A company man

Variations on Betrayal: An Allegory for Five Colorful Clowns

The birth of a nation—and a traitor—in living clown color.

The birth of a nation—and a traitor—in living clown color.

Wilkerson Theatre (formerly The California Stage)

1723 25th St.
Sacramento, CA 95816

(916) 451-5822

Rated 4.0

These are times that try men’s souls: loyalty questioned, sacrifice ignored, workers abused. If it sounds like we’re editorializing about crass corporate warfare, well … yeah. But Beyond the Proscenium also takes a tragicomic look at the most gifted officer of the American Revolution, Benedict Arnold.

That Arnold’s name has become synonymous with betrayal is in part the irony under discussion in this allegory by local playwright and poet P. Joshua Laskey, who also directs Variations on Betrayal: An Allegory for Five Colorful Clowns. Laskey gets the historical details correct in surprising ways, using the comedic talents of his actors to clarify the strained and self-serving relationships among the officers of the Continental Army—and illustrating how frankly fortunate Americans are that they were able to win a war they were unprepared to fight.

The story opens with what Hamlet called a “dumb show”: a bit of pantomime by the five clowns, each identifiable by their colored shirts. The Clown-in-Black, played to hilarious perfection by Benjamin T. Ismail, is Mr. Benedict. In search of employment, he joins the Continental Company, an agribusiness in a fierce competition for clients with the well-entrenched, red-coated operatives of the Islander Company.

Of course, we see where they’re going here: opening new territories, wooing clients, fighting it out over innovations and price wars. The business speak of contemporary times lends itself surprisingly well to an allegory about a continentwide war and, yes, the bodies fall. But Laskey also finds a clear way to illustrate how, in any large enterprise, including those political, loyalty only runs one way. When phrased in the language of business, we’re not surprised that Mr. Benedict finds his promotions denied while insider favorites advance ahead of him, or his pay cut, or his insurance benefits denied after he’s injured on the job.

And we can certainly understand why he decides to jump ship and try another company. Only we are aware, as Mr. Benedict, a character in a widely drawn comic tragedy is not, that he will find the same lack of loyalty and reward in his new corporate “home.” No matter what human resources might tell you, no business—and no nation—is a “family.”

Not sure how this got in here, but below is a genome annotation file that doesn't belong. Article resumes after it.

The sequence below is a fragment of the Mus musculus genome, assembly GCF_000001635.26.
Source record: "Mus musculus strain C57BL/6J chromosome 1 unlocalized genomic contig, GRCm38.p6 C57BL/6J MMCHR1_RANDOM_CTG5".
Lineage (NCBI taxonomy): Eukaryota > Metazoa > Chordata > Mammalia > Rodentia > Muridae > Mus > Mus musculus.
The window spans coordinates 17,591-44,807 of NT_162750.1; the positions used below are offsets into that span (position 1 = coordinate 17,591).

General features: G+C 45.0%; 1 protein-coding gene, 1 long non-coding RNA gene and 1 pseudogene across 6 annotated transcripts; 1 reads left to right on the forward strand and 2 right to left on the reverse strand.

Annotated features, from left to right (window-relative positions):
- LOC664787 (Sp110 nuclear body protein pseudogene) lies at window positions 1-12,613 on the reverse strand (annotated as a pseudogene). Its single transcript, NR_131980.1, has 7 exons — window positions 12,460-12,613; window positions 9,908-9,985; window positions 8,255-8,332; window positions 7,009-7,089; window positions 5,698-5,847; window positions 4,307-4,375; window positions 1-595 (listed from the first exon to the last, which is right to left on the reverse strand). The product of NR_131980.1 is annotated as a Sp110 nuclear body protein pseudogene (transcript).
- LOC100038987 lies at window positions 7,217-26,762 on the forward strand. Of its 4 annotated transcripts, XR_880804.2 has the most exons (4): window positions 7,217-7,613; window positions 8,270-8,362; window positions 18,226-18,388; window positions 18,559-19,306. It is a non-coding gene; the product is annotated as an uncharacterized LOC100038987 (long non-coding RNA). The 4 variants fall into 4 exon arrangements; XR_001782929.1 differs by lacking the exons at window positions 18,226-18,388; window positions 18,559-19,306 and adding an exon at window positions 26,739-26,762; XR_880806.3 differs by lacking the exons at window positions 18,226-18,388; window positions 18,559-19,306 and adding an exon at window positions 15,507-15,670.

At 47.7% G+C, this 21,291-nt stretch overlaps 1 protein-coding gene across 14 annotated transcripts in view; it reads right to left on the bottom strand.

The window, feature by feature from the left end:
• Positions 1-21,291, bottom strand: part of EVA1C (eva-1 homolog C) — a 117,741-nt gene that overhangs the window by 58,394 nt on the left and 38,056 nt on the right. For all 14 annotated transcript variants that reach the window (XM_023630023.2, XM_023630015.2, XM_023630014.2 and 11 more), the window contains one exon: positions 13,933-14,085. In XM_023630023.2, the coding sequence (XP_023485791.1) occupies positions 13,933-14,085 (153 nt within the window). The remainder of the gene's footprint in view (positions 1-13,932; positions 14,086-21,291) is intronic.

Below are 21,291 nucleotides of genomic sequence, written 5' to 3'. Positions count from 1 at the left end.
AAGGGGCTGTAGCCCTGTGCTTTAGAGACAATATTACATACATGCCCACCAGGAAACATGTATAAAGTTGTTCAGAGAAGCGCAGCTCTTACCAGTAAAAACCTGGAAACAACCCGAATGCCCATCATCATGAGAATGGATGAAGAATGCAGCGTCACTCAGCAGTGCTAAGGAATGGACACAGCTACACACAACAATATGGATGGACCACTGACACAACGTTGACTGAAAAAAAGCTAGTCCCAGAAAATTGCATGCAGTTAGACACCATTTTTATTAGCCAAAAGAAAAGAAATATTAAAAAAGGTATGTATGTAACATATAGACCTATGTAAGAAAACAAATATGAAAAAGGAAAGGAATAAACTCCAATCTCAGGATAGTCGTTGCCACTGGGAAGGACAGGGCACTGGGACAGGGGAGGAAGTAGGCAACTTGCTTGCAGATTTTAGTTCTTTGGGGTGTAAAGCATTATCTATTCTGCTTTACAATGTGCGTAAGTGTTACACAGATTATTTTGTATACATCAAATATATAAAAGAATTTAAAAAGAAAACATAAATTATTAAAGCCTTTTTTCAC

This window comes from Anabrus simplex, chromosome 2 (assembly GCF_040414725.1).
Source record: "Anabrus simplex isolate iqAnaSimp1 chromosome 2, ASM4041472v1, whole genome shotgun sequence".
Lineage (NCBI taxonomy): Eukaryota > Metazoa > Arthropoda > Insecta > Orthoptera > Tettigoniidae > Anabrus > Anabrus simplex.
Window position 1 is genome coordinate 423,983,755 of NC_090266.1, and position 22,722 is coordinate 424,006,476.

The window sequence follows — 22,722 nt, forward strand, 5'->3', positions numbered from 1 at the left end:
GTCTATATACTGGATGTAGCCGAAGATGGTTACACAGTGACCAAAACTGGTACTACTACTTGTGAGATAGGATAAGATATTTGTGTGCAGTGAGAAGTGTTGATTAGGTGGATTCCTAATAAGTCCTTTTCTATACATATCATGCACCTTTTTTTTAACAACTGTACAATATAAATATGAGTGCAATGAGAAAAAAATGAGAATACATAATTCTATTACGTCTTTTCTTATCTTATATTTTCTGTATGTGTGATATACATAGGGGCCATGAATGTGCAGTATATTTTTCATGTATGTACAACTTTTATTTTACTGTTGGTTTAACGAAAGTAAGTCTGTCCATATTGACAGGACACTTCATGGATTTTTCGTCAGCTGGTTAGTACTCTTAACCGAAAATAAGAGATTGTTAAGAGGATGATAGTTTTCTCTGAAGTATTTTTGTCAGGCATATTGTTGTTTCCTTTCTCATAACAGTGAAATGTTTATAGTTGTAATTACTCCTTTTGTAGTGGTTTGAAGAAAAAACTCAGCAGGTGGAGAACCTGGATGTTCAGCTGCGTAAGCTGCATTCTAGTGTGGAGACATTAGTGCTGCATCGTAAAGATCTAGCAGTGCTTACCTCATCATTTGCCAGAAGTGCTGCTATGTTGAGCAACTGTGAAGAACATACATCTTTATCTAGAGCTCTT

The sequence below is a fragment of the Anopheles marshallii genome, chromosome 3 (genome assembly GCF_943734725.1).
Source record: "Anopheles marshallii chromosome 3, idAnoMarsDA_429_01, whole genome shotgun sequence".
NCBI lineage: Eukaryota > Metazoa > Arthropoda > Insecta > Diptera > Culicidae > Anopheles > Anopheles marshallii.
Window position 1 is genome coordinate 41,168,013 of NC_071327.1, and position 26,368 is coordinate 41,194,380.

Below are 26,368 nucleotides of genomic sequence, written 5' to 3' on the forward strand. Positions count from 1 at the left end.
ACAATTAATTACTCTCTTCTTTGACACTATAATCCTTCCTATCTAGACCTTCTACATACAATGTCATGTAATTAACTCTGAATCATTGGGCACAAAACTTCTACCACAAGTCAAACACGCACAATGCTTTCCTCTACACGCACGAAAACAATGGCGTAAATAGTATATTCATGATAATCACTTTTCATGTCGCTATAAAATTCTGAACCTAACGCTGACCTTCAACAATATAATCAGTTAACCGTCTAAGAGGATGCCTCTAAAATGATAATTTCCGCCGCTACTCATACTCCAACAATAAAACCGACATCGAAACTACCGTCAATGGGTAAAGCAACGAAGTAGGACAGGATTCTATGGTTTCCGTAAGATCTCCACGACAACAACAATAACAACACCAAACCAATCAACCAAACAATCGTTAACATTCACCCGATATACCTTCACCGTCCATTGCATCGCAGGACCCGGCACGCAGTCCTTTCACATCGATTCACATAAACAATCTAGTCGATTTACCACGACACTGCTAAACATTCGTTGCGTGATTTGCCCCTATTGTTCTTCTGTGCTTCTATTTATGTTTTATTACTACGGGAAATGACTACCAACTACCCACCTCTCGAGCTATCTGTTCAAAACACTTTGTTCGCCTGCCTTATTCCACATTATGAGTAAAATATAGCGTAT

Ismail’s manic, sad sack Mr. Benedict is the focus of the action, but he is surrounded by some talented actors who take on, as clowns, a number of roles: As the Clown-in-Purple, Jeffrey Lloyd Heatherly is Mr. George, a perfectly pompous and persuasive future “father” of his company. The Clown-in-White, Kellie Yvonne Raines, is at her best as with accents, whether it’s the thuggish Ms. Ethan (of the Green Mountain Boys) or the Boston Brahmin tones of Ms. John, a member of Continental’s board of directors. Jessica Goldman, the Clown-in-Red, does the Brits well, especially Ms. Andre, the ill-fated siren who lures Mr. Benedict over to the Islander Company’s side; while Alysha S. Krumm’s Clown-in-Blue steals Mr. Benedict’s glory as Ms. Horatio and turns out to be a good hand with a cream pie.

The set, by Renee DeGarmo, is delightfully simple but colorful; imagine that Piet Mondrian and Jackson Pollock had collaborated on the Rubik’s Cube. It ties together the color coding with which Laskey keeps his clowns in order, while still leaving all the space necessary for the madcap antics that put the comedy in this tragicomedy.

And Variations on Betrayal is perfectly timed; how better to celebrate the Fourth of July holiday than by remembering the crushed bodies, spirits and purses that created our nation and still keep it solvent?